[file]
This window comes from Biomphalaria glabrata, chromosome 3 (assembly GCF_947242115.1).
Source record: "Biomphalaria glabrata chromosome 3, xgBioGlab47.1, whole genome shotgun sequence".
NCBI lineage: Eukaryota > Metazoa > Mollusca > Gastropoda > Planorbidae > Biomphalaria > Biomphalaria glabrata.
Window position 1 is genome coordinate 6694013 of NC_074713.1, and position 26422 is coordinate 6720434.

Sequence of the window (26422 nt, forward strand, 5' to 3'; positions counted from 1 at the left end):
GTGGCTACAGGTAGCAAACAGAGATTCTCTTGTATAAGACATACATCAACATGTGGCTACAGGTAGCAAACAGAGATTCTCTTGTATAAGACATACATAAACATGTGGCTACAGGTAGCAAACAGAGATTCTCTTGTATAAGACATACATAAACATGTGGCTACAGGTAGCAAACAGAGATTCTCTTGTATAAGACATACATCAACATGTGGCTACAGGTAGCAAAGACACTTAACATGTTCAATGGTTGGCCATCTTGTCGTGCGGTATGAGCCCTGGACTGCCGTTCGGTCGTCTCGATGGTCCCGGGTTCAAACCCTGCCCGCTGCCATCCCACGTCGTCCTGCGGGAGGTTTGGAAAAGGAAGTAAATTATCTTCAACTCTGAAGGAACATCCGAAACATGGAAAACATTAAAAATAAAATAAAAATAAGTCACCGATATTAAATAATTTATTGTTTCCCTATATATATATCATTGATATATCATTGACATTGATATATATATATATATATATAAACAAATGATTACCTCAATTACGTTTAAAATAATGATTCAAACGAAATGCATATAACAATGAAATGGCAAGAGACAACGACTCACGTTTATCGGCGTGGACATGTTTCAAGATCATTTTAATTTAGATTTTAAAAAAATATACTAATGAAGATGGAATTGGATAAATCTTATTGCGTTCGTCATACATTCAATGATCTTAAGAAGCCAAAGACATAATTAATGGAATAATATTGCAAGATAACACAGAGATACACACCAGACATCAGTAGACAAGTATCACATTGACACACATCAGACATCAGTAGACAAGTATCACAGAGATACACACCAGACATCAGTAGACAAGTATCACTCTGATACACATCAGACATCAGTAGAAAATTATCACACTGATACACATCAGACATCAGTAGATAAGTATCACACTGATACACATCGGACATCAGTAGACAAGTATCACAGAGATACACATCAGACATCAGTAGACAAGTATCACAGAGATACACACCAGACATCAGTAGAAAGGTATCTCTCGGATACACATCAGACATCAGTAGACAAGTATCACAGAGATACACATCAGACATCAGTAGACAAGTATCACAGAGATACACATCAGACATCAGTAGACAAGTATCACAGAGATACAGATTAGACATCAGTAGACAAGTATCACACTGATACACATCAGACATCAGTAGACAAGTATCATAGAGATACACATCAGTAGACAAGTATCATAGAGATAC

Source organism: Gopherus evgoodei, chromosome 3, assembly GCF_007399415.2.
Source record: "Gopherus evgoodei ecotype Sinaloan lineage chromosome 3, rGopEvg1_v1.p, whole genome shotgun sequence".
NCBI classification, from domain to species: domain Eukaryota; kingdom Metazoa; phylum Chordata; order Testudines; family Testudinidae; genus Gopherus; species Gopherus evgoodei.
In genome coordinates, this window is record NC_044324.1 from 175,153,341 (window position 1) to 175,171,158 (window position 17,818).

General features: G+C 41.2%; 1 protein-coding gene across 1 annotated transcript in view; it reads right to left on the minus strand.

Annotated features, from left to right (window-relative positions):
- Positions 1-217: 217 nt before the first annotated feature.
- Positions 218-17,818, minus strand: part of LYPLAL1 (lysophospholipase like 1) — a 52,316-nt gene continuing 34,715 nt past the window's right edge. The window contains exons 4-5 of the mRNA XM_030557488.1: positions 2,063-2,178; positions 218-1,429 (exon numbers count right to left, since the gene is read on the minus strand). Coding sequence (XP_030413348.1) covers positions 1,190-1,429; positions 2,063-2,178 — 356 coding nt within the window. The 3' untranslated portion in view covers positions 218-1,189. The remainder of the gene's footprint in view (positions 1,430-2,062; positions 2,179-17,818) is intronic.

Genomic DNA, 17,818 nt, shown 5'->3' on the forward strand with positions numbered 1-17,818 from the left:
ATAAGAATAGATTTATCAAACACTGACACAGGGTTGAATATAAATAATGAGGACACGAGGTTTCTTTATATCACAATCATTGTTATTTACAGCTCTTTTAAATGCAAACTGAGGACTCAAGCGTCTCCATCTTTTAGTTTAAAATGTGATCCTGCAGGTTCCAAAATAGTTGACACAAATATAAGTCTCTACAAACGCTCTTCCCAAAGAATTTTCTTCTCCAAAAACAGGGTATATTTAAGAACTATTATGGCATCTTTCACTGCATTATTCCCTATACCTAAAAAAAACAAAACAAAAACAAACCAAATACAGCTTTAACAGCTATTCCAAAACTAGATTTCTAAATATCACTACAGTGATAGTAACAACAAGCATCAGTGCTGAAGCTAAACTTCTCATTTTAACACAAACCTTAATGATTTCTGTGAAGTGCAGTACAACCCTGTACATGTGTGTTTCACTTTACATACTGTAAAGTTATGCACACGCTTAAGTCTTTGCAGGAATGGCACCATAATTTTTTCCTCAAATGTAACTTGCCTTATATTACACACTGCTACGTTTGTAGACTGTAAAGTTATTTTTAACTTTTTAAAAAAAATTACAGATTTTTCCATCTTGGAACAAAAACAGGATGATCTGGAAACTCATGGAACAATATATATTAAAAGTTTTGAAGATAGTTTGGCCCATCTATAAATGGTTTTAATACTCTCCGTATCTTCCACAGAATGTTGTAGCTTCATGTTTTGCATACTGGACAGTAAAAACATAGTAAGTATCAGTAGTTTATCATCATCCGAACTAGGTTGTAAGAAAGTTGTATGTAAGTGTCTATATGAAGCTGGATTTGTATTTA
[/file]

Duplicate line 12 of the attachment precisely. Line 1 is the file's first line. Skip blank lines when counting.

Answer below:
Annotated features, from left to right (window-relative positions):